A cyber attack on the Irish health system has crippled the country’s healthcare system for a week, banning access to patient records, delaying Covid-19 tests and forcing medical appointments to be canceled.

Using ransomware, malware that encrypts a victim’s data until they pay a ransom, the people behind the attack have held the data hostage in Ireland’s publicly funded health system, the Health Service Executive. The attack forced the HSE to shut down its entire information technology system.

In a press conference on Thursday, Paul Reid, managing director of HSE, said the attack was “an upset stomach”.

Caroline Kohn, a spokeswoman for a group of hospitals in the east of the country, said the hospitals were forced to keep all of their records on paper. “We’re back to the 1970s,” she said.

Security researchers believe the attack on Ireland’s hospitals was the work of a Russian-speaking cyber criminal group called Wizard Spider. In a ransom note posted online, the criminals threatened to reveal the stolen health network data unless officials pay a ransom of $ 19,999,000.

Ireland’s Prime Minister, Micheál Martin said the government would not pay. “We are very sure that we will not pay a ransom,” he said at a press conference last week.

Mr. Reid said the effects would be felt for many weeks. “This is not a short sprint,” said Mr. Reid. “This will have a lasting effect.”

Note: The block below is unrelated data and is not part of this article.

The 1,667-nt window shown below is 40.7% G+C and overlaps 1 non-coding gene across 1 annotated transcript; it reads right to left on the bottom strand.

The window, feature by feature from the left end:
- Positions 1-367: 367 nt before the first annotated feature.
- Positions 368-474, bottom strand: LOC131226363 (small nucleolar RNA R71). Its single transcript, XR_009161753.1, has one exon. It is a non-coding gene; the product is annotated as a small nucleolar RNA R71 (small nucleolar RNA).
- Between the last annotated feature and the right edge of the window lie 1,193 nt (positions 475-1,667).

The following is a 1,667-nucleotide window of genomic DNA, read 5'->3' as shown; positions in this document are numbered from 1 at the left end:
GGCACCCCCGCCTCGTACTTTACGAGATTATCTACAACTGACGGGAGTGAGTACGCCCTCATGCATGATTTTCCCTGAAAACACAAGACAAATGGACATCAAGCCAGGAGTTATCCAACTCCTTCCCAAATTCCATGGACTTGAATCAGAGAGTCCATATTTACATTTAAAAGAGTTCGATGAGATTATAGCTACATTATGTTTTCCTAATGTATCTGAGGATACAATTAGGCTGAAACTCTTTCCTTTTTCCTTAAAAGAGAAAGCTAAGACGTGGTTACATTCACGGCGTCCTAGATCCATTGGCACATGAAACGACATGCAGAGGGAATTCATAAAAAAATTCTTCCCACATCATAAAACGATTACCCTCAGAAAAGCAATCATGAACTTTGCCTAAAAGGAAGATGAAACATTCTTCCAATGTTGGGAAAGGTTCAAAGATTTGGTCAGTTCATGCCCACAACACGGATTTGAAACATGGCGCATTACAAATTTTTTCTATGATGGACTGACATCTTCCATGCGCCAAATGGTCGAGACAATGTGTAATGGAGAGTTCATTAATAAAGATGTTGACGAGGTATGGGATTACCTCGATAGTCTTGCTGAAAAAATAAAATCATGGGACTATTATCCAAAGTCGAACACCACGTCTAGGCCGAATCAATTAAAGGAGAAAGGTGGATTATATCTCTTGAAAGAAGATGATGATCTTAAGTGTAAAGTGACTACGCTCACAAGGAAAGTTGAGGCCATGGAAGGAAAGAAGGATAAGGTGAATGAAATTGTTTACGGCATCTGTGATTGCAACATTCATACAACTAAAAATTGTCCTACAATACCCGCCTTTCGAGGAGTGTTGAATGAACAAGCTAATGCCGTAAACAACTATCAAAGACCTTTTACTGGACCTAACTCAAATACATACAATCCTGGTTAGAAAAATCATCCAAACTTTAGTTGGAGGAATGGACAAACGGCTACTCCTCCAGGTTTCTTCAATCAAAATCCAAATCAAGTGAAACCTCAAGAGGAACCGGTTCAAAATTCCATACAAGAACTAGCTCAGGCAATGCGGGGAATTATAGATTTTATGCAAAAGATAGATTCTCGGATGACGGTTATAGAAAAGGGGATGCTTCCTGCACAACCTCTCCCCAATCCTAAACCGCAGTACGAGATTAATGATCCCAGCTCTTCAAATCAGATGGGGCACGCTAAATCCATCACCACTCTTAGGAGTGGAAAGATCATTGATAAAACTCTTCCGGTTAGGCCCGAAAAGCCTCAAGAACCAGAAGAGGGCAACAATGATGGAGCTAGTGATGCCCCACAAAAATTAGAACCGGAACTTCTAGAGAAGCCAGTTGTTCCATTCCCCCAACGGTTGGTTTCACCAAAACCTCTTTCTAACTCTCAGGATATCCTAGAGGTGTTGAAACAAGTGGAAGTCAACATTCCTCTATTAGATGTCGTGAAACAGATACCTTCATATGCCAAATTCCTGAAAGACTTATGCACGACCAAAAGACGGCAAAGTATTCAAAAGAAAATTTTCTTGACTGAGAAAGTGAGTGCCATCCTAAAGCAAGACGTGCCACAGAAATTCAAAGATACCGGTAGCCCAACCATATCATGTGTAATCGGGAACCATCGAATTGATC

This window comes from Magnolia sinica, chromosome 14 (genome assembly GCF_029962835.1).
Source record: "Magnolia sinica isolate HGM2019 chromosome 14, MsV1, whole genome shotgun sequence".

The attack is the latest in a spate of ransomware attacks targeting hospitals around the world in recent weeks.

In California, Scripps Health, which operates five hospitals and a number of San Diego clinics, is still trying to bring its systems back online two weeks after a ransomware attack crippled its data. In New Zealand, a ransomware attack crippled several hospitals across the country, forced clinicians to use pen and paper, and postponed non-selective surgeries.

A ransomware attack on the University of Vermont Medical Center late last year turned the lives of cancer patients upside down their chemotherapy treatments had to be delayed or restored from memory.

The attacks come on top of a similar ransomware attack on Colonial Pipeline, the American pipeline operator that supplies nearly half of the gas, diesel and jet fuel to the east coast. This attack caused Colonial Pipeline to cease pipeline operations, causing panic buying at the pump as well as gas and jet fuel shortages along the east coast. Colonial Pipeline agreed to pay its extortionists, another gang of cybercriminals called DarkSide, nearly $ 5 million to decrypt their data.

The attack in Ireland has left residue in emergency rooms from Dublin to Galway and patients have been urged to stay away from hospitals unless they need urgent care.

Appointments for radiation treatments, MRIs, gynecological visits, endoscopies and other health services have been canceled in many Irish countries. Health officials said the attack also caused delays in Covid-19 test results, but a vaccine scheduling system is still working.